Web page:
Some things in life are predictable to the point of inevitability: yesterday the sun rose in the east, Coors tried to sell us a way to keep High Life colder, and Brew Dog was involved in a craft beer controversy. You might remember Brew Dog from such classics as their 41% ABV Sink the Bismark or their 1.1% ABV “Imperial Mild” protest beer Nanny State with “theoretical IBU’s” of 225, or perhaps their End of History beer packaged inside the carcasses of a dead rodents. They also made headlines by offering a Viagra beer to Prince William during the buildup to the Royal Wedding. Brew Dog love to push the boundaries of brewing and engage in activity that enhances their “Punk” reputation and ethos, and are masterful at generating publicity for their company through public controversy. Their latest foil (and not for the first time) is Britain’s largest consumer advocacy group, the Campaign For Real Ale (CAMRA).
As the majority of our readership is American, the term “Real Ale” is defined by CAMRA thusly:
“In the early 1970s CAMRA coined the term ‘real ale’ to make it easy for people to differentiate between the bland processed beers being pushed by the big brewers and the traditional beers whose very existence was under threat.
Many pubs and brewers use the term to describe their beers, but, just to keep you confused, they are also called cask beers, cask-conditioned ales or even real beer! In the (UK) pub the huge majority of real ales are served using traditional hand-pulls, rather than through modern fonts, but there are some exceptions to this, so if in any doubt, just ask.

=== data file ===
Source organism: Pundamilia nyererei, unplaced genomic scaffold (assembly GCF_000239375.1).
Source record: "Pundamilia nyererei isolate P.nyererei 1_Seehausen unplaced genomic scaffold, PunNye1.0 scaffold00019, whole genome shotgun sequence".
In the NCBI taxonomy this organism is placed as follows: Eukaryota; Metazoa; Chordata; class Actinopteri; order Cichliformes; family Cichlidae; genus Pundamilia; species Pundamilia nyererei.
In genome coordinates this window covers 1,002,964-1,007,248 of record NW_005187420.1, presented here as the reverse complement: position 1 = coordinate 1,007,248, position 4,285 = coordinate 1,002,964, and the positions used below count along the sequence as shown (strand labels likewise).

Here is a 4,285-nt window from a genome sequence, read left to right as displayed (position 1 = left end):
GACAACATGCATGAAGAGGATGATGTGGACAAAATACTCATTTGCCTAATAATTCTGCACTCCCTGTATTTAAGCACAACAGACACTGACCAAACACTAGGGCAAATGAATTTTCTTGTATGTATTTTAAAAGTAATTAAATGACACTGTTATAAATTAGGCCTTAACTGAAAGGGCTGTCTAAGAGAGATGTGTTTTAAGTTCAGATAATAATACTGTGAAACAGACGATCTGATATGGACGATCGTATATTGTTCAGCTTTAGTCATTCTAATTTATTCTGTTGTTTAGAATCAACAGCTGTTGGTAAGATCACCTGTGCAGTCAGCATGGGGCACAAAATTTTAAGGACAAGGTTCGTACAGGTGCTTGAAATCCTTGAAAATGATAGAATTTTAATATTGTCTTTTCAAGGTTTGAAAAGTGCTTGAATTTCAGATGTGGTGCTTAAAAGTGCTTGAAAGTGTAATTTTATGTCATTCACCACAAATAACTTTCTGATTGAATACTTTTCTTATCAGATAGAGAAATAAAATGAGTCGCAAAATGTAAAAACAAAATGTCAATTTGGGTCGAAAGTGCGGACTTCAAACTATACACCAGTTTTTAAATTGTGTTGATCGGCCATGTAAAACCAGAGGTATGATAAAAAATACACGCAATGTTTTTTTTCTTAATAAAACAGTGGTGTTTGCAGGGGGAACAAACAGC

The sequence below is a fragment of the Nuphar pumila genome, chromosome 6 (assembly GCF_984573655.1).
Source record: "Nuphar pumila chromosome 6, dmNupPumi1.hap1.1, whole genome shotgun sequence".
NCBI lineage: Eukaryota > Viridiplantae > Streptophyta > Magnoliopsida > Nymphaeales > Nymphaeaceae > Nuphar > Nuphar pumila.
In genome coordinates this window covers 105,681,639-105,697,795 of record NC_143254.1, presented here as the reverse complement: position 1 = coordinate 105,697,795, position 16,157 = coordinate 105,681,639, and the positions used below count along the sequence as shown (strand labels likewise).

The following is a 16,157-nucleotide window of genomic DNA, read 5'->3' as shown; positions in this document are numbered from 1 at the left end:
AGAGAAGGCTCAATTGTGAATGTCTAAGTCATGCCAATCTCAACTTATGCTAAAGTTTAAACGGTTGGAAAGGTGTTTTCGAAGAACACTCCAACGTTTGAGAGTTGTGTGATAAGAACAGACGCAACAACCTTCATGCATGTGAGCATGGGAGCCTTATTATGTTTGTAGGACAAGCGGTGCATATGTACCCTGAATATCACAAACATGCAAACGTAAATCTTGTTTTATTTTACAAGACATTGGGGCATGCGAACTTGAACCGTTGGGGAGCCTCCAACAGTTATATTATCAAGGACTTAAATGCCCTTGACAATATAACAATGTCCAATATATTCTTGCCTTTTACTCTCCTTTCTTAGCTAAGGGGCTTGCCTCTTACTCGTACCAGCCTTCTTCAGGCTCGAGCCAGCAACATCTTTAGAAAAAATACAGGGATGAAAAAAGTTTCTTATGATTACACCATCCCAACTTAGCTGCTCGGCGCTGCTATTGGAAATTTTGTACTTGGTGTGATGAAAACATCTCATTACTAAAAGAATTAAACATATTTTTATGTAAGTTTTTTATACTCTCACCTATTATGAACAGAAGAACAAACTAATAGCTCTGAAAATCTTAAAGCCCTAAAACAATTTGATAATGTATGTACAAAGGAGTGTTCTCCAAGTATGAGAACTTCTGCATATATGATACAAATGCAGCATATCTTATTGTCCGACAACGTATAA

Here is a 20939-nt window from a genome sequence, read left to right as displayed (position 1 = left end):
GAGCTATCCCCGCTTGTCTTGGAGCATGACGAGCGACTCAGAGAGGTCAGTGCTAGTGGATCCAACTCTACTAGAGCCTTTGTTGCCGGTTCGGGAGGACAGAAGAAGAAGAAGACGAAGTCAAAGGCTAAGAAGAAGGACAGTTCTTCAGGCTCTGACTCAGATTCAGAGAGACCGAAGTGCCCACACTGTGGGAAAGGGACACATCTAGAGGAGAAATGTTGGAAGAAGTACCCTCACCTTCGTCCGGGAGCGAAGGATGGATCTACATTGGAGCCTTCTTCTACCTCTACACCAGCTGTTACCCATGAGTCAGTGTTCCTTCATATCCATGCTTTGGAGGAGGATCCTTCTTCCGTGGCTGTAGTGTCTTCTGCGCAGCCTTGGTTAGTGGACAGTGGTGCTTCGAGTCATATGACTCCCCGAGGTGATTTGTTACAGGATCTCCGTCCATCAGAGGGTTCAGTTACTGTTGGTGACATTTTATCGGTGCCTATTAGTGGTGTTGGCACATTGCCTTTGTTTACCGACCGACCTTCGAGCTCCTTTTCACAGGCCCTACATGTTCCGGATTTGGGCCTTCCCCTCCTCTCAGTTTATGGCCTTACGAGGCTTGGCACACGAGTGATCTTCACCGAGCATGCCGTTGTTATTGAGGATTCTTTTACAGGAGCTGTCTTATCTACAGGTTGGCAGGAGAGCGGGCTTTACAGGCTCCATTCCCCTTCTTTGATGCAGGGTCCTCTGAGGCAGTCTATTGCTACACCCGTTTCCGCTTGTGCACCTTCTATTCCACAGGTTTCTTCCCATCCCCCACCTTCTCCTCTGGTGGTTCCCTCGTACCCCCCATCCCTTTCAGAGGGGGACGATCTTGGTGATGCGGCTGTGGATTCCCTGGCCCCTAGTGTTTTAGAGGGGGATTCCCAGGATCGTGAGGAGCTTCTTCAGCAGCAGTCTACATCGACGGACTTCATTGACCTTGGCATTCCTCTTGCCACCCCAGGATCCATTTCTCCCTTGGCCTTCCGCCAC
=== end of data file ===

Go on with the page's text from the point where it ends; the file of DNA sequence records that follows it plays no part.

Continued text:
Real ale is a natural product brewed using traditional ingredients and left to mature in the cask (container) from which it is served in the pub through a process called secondary fermentation. It is this process which makes real ale unique amongst beers and develops the wonderful tastes and aromas which processed beers can never provide.”
CAMRA organize the Great British Beer Festival, by far the largest craft beer festival in Britain, and the sort of event a disinterested observer would assume a small independent Scottish brewery would attend every year. Yesterday Brew Dog announced that the contract for their bar at the festival had been cancelled by CAMRA and they would no longer be permitted to attend. While International brewers are allowed to serve beer using whatever method they prefer (in past years US brewers like Stone and Dogfish Head have submitted both keg, bottled, and cask offerings to the festival) British brewers are obligated to provide Real Ale, i.e. cask-conditioned ale to participate in the festival. Brew Dog contend that they had reached an agreement with CAMRA that would allow them to serve their beer with kegs, so long as CAMRA’s Technical Advisory Group could independently confirm the existence of a threshold of living yeast cells in Brew Dog’s beer, and that CAMRA changed their minds and reneged on the contract. CAMRA countered that Brew Dog missed the due date for payment and the contract was cancelled for that reason alone.
From an American beer consumer’s point of view, it’s of little interest who is right or wrong in this dispute. Neither party acquits themselves well- CAMRA comes across as a stodgy, bureaucratic institution with an outdated definition of “real” beer, while Brew Dog are clearly hoping to drum up publicity for their impending Glasgow location or investment campaign. The biggest concern I would have as a beer aficionado in the UK is what effect this definition of Real Ale has on innovation within the domestic brewing industry. Britain’s Campaign for the Revitalization of Ale in the early 70’s that became CAMRA was a reaction to the homogeneous sea of fizzy commercial lager offerings available to consumers at the time. The bad guy was, and is, large corporations looking to maximize profit by using marketing muscle to force cheap swill down the throats of an unsuspecting populous. But now this demarcation between keg and cask beer is creating a wedge between members of Britain’s craft beer community.